Saturday, March 12, 2011

How to Make a First Aid Kit

Having a first aid kit is an important part of emergency preparedness. You should have a first aid kit for both your home food storage and (as a condensed version) 72 hour kits.  This checklist gives basic recommendations for putting together a standard first aid kit.

Standard First Aid Kit Supplies*
  • Container (metal, wood, or plastic) with a fitted cover to store first aid kit
  • First Aid Booklet (including CPR)
  • Prescribed Medications
  • Any critical medical family histories
  • Adhesive
  • Ammonia
  • Bicarbonate of soda
  • Calamine lotion (sunburn/insect bites)
  • Diarrhea remedy
  • Elastic bandages
  • Gauze bandages
  • Hot-water bottle
  • Hydrogen peroxide
  • Ipecac syrup (induces vomiting)
  • Knife
  • Matches
  • Measuring cup
  • Medicine dropper
  • Needles
  • Paper bags
  • Razor blades
  • Rubbing alcohol
  • Safety pins
  • Scissors
  • Soap
  • Thermometer
  • Triangular bandages
  • Tweezers
  • Prescriptions
  • Consecrated oil

Additional First Aid Kit Supplies
  • Immunization records
  • Medications for children (if applicable)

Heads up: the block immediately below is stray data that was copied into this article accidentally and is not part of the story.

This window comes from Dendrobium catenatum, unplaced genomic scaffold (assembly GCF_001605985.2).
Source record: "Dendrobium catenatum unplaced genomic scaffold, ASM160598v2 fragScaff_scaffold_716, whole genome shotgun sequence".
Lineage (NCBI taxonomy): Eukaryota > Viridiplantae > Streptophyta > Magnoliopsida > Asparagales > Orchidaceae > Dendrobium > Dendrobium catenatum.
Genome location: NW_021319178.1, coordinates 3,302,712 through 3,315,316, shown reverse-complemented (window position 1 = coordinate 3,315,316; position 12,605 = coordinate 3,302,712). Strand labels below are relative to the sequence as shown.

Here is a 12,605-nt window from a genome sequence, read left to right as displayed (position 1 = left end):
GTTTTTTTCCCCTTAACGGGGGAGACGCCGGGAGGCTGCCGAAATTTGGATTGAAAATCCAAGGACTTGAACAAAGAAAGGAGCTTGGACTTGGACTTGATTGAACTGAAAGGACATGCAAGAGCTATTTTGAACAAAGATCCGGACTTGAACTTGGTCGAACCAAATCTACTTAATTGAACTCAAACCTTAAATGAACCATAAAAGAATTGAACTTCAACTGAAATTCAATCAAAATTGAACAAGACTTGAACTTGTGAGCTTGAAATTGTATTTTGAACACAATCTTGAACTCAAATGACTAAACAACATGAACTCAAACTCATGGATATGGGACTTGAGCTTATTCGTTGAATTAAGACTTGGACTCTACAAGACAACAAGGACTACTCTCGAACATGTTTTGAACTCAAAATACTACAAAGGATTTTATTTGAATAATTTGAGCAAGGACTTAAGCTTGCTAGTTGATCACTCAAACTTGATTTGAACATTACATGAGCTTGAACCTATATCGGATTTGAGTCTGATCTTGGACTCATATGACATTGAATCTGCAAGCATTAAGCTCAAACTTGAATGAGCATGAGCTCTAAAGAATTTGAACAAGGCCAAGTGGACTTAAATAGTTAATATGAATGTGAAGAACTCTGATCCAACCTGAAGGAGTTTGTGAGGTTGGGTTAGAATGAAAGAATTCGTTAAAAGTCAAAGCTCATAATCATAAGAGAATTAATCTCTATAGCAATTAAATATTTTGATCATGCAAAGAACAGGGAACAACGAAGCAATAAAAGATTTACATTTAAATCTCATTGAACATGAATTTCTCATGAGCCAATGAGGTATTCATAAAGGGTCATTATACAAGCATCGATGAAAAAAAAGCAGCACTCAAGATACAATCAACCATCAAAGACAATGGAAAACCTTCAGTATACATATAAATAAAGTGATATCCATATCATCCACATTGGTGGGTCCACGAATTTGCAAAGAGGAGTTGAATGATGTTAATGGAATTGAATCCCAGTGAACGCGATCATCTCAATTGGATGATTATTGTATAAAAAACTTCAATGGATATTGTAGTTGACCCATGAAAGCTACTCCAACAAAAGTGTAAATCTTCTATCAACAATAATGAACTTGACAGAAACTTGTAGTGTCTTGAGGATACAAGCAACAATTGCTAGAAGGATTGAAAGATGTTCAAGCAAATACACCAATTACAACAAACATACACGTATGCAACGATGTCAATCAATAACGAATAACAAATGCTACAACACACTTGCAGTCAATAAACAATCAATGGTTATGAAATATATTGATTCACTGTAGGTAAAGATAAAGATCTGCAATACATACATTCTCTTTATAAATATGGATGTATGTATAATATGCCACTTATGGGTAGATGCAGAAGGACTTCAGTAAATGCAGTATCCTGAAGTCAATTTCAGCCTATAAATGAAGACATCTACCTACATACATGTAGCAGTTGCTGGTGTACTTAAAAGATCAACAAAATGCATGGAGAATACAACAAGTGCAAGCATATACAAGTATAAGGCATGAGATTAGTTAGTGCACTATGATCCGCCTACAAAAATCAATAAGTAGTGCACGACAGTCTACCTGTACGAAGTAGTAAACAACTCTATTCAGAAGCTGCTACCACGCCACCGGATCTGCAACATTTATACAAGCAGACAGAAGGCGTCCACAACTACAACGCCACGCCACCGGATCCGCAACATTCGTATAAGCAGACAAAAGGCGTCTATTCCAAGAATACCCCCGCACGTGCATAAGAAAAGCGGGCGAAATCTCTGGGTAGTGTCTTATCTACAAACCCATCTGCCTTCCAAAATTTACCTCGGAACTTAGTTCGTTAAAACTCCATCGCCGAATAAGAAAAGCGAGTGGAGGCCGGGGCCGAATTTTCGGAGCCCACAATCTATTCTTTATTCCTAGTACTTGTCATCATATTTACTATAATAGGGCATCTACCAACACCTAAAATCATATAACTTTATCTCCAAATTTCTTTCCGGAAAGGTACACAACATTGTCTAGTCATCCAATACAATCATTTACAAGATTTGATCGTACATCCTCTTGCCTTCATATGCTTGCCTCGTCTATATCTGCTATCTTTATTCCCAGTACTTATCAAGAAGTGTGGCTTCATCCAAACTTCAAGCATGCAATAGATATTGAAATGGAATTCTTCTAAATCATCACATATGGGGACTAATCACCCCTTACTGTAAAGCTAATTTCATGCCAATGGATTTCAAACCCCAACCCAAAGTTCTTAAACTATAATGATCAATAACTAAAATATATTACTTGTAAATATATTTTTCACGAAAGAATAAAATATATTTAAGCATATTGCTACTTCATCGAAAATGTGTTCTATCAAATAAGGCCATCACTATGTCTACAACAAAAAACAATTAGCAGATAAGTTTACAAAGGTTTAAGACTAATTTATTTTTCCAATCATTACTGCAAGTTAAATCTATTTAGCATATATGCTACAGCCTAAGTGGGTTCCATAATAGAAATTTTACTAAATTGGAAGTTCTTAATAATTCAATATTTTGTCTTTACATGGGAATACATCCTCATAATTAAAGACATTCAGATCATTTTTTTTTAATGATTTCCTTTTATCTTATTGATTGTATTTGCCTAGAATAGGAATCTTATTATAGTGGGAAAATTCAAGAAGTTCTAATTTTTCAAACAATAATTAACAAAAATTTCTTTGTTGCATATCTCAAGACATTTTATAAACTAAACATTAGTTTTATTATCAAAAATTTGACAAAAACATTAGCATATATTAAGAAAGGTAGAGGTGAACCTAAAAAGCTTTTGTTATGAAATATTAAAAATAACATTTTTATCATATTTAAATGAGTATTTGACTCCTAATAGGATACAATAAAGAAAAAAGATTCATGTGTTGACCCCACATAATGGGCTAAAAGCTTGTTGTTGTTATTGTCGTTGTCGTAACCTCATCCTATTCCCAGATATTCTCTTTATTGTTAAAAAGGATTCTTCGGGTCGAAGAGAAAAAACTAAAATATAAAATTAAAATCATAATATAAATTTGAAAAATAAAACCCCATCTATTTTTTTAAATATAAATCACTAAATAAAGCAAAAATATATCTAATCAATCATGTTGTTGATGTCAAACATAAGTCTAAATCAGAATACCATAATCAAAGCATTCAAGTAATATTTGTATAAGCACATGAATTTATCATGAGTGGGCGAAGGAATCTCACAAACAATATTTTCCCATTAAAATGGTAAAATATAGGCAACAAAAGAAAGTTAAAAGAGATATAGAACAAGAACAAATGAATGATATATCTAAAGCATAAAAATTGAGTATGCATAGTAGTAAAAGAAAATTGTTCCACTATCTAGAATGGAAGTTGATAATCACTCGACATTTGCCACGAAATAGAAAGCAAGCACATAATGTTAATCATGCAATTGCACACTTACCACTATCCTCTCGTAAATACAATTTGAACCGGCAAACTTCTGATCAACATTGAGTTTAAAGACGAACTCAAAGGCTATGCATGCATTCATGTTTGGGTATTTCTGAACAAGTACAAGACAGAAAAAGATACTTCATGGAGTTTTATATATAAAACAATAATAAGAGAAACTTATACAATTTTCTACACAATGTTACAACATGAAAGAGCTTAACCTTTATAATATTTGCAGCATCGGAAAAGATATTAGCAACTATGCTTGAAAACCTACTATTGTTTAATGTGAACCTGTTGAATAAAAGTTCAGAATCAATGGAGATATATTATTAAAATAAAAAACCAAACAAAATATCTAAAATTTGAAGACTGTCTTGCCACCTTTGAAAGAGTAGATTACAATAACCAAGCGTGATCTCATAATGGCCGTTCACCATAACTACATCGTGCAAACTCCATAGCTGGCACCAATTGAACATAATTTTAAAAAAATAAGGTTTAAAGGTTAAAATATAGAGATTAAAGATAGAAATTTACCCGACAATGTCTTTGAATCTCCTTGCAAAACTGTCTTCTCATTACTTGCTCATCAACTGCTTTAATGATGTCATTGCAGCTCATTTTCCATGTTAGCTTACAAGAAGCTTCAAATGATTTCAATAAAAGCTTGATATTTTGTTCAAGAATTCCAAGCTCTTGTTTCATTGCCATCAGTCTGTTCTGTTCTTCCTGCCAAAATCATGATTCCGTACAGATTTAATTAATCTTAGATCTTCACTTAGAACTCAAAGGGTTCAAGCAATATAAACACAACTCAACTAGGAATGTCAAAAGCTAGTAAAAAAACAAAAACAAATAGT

• Fever reducing medications such as aspirin, acetaminophen, or ibuprofen
  • Allergy medication
  • Antibacterial wipes
  • Antibiotic ointment
  • Antiseptic wipes
  • Band-aids
  • Burn ointment/spray
  • Cotton balls
  • Cough syrup/cough drops
  • Disposable blanket
  • Eye drops/eye wash
  • Feminine Hygiene
  • Gloves
  • Hand sanitizer
  • Hot and cold instant packs
  • Hydrocortisone cream
  • Lip ointment (chap stick)
  • Medical tape (waterproof & regular)
  • Nail clippers
  • Needle and thread
  • Snake bite kit
  • Sterile strips
  • Sunscreen/lotion
  • Tourniquet kit
  • Vaseline
  • Water purification tablets
  1. Update your first aid kit every six months (put a note in your calendar/planner) to replenish and check all supplies. Expired or contaminated items should be replaced.
  2. Check with your family doctor for any specific medicines and first aid supplies your family might require for an emergency.
  3. Some items may leak or break open. Using tubes, plastic bottles, or Ziploc bags can help prevent contamination.
  4. All first aid supplies should be labeled and organized for quick and easy use.
  5. Supplies may be divided and organized into compartments or sections for easier access when using your first aid kit.
  6. You may include any other first aid items you feel would be useful or necessary.
  7. A condensed version of this first aid kit should also be included in your 72 hour kit.

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